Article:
Pine needles for my Azalea?

Chub

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Going to be putting my Azalea in a grow box tomorrow. Was reading that they like the acidity that pine needles provide. Would it do any good to mix them in with the soil I'll be using?
 

Harunobu

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The mix I recommend for azalea in non-bonsai pots is 1-1-1 coarse peat, perlite, shredded bark. Pine needles are organic material of course.
 

Dav4

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Going to be putting my Azalea in a grow box tomorrow. Was reading that they like the acidity that pine needles provide. Would it do any good to mix them in with the soil I'll be using?

What is "the soil" you'll be using?
 

Chub

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Just your basic generic potting mix from Lowes. Contains vermiculite, peat etc.........
 

treebeard55

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As long as the pieces are coarse, I can't think any reason not to. Not sure I'd go to the trouble, but, hey, it's your azalea. ;)
 

Tim_T

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I have heard that pine needles make a good mulch for ground grown Azaleas. I'm not sure how appropriate it would be for Azaleas in a grow box though.
 

Chub

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Boxed it up using just potting soil. Which after further review I'm not too crazy about. I think it may hold too much moisture. Felt o.k. in the bag but once we got a little rain the soil just felt too heavy. I'd like to redo it. Should I replant it now with a different mix or let it be for a while? Also, I took a couple inches of depth off of the roots and loosned them up a bit (was pretty nervous about doing that)..lol.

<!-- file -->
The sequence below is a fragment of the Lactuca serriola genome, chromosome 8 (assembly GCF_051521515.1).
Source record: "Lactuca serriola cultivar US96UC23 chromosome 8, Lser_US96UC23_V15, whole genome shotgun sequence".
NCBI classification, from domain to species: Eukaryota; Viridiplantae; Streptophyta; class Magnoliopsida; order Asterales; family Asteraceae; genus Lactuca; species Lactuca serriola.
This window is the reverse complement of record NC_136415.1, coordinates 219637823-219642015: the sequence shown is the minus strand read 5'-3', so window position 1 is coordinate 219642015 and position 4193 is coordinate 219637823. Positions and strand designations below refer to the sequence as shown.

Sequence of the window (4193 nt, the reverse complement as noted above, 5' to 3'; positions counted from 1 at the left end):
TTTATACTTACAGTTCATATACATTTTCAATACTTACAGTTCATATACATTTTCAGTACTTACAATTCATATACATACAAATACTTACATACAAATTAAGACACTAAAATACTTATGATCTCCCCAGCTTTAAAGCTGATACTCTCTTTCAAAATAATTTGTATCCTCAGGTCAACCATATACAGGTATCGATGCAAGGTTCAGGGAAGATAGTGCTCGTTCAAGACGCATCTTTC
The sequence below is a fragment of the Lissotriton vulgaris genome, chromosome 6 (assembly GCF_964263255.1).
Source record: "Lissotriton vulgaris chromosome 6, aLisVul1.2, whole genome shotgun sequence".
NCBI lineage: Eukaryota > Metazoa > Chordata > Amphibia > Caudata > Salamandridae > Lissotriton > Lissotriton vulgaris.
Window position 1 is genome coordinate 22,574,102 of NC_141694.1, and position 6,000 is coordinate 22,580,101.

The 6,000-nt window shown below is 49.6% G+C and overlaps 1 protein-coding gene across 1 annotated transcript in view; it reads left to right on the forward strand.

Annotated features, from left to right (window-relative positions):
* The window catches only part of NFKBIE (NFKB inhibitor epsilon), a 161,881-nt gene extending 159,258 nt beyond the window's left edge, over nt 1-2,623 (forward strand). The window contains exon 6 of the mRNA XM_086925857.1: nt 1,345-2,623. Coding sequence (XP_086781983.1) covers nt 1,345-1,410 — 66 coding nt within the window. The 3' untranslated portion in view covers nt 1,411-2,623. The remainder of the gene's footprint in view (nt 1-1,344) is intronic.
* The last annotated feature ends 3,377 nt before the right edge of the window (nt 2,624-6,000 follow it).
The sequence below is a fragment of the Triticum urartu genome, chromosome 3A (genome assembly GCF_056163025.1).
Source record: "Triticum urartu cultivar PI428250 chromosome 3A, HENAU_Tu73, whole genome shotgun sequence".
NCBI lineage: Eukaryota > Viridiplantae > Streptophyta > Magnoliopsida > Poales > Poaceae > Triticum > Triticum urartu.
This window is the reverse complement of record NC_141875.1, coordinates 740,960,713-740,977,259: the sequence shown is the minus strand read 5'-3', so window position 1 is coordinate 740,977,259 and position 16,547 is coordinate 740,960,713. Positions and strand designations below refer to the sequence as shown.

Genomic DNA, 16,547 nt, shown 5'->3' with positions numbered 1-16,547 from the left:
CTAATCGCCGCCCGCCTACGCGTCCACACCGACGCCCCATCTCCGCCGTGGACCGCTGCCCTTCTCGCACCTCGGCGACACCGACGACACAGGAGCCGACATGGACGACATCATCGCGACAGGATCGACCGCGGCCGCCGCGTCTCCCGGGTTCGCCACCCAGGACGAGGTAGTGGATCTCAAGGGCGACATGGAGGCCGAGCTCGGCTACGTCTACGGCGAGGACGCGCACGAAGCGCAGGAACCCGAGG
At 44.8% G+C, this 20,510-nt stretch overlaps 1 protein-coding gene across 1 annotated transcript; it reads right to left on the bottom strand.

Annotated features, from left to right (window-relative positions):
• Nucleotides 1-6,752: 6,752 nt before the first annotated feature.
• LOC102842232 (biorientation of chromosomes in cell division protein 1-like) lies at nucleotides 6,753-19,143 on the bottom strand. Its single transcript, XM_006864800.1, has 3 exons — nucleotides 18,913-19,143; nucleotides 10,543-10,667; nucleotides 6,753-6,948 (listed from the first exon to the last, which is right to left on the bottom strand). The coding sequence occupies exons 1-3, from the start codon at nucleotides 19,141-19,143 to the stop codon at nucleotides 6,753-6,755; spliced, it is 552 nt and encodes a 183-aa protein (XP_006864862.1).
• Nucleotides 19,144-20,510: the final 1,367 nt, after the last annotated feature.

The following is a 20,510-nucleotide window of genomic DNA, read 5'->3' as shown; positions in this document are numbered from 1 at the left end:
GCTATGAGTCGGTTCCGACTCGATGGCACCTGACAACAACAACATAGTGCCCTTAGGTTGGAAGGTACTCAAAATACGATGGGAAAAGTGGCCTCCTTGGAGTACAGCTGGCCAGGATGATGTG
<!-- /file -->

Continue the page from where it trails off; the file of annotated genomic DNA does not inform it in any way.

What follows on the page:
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Harunobu

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Not having the most ideal potting mix isn't a problem in itself.
 

Brian Van Fleet

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Good job, nice box. Now the hard part: leave it alone for a few years. Remember, the whole purpose of growing in boxes is to get a tree growing strong.
 

Chub

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Good job, nice box. Now the hard part: leave it alone for a few years. Remember, the whole purpose of growing in boxes is to get a tree growing strong.

Thanks....So the soil is good enough then?
 

treebeard55

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Tim, pine needles make a good mulch for just about anything. They tend not to pack down even when wet for a long time.

Chub, if it were me, and I were seriously concerned about the quality of the soil, and if less than 24 hours had passed, I would probably take the chance on a second repotting, with as little root disturbance as possible.

That's me. You have to decide what to do for your tree.
 
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Brian Van Fleet